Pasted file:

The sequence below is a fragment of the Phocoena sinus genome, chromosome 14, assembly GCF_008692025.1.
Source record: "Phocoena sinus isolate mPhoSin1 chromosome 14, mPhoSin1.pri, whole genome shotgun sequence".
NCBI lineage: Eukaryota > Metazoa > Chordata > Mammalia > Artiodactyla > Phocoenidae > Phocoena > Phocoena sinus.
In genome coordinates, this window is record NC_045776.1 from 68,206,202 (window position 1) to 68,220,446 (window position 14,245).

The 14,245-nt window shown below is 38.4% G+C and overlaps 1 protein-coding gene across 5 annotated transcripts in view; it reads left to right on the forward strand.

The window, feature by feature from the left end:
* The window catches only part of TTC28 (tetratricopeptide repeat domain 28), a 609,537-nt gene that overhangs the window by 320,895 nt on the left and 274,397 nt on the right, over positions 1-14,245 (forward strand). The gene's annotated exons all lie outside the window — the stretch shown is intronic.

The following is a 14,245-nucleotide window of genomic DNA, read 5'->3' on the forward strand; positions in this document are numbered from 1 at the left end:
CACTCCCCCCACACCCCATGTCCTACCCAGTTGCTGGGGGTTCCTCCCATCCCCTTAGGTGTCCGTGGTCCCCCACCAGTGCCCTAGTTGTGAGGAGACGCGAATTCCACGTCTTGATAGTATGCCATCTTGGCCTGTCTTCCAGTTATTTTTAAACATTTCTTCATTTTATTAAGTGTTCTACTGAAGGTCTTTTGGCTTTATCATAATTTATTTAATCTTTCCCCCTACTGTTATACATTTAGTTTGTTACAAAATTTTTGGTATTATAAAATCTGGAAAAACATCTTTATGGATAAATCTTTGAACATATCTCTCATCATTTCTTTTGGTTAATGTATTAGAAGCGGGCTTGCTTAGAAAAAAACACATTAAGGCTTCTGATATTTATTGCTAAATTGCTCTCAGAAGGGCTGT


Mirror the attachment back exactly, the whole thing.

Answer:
The sequence below is a fragment of the Phocoena sinus genome, chromosome 14, assembly GCF_008692025.1.
Source record: "Phocoena sinus isolate mPhoSin1 chromosome 14, mPhoSin1.pri, whole genome shotgun sequence".
NCBI lineage: Eukaryota > Metazoa > Chordata > Mammalia > Artiodactyla > Phocoenidae > Phocoena > Phocoena sinus.
In genome coordinates, this window is record NC_045776.1 from 68,206,202 (window position 1) to 68,220,446 (window position 14,245).

The 14,245-nt window shown below is 38.4% G+C and overlaps 1 protein-coding gene across 5 annotated transcripts in view; it reads left to right on the forward strand.

The window, feature by feature from the left end:
* The window catches only part of TTC28 (tetratricopeptide repeat domain 28), a 609,537-nt gene that overhangs the window by 320,895 nt on the left and 274,397 nt on the right, over positions 1-14,245 (forward strand). The gene's annotated exons all lie outside the window — the stretch shown is intronic.

The following is a 14,245-nucleotide window of genomic DNA, read 5'->3' on the forward strand; positions in this document are numbered from 1 at the left end:
CACTCCCCCCACACCCCATGTCCTACCCAGTTGCTGGGGGTTCCTCCCATCCCCTTAGGTGTCCGTGGTCCCCCACCAGTGCCCTAGTTGTGAGGAGACGCGAATTCCACGTCTTGATAGTATGCCATCTTGGCCTGTCTTCCAGTTATTTTTAAACATTTCTTCATTTTATTAAGTGTTCTACTGAAGGTCTTTTGGCTTTATCATAATTTATTTAATCTTTCCCCCTACTGTTATACATTTAGTTTGTTACAAAATTTTTGGTATTATAAAATCTGGAAAAACATCTTTATGGATAAATCTTTGAACATATCTCTCATCATTTCTTTTGGTTAATGTATTAGAAGCGGGCTTGCTTAGAAAAAAACACATTAAGGCTTCTGATATTTATTGCTAAATTGCTCTCAGAAGGGCTGT